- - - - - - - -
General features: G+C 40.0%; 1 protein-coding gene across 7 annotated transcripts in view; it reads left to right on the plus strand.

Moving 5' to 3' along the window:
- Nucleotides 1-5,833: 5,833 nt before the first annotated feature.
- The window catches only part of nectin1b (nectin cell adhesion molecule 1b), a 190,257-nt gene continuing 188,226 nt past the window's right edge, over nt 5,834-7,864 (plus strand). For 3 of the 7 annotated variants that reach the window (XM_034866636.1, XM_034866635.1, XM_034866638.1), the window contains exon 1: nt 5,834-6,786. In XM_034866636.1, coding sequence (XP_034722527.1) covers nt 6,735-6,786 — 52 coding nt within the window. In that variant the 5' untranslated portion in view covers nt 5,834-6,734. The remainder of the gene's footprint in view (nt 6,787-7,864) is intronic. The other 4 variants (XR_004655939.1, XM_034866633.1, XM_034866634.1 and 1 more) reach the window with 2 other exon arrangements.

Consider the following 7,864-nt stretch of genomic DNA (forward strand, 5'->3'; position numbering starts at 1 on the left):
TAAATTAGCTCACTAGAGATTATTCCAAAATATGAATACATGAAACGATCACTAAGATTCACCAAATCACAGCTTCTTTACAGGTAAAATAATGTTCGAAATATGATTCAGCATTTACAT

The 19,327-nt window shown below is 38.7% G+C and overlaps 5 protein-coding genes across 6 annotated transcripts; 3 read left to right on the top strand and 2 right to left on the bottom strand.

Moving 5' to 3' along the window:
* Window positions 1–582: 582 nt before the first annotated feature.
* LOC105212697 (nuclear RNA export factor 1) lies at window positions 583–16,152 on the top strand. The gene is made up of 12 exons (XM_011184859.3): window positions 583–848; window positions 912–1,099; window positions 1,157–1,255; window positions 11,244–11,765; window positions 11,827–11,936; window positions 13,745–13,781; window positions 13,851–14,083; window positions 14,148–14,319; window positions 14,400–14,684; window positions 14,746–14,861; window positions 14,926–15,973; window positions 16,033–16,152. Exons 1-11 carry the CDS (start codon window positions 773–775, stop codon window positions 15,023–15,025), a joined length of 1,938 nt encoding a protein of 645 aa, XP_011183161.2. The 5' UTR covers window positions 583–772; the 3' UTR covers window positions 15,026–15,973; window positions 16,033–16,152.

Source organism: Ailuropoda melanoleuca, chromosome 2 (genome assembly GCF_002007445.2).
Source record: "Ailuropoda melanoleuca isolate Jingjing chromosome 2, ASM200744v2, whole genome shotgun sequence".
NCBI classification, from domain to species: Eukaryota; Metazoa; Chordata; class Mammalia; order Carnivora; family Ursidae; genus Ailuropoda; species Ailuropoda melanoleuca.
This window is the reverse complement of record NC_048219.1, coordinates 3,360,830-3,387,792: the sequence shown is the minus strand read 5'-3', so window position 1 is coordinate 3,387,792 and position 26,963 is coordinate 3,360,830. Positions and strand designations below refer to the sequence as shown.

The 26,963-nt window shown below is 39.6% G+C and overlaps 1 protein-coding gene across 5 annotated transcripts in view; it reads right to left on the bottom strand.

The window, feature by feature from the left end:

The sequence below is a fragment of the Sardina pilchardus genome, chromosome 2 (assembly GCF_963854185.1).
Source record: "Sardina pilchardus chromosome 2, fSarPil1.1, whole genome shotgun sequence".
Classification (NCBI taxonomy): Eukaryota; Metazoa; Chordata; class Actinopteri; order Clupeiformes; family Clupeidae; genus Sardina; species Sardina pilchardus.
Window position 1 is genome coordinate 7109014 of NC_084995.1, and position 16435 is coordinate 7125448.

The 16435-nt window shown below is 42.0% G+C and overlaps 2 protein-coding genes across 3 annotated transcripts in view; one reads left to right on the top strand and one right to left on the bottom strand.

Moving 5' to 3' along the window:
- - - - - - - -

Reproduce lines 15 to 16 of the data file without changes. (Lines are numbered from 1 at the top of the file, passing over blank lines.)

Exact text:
The 26,963-nt window shown below is 39.6% G+C and overlaps 1 protein-coding gene across 5 annotated transcripts in view; it reads right to left on the bottom strand.

The window, feature by feature from the left end: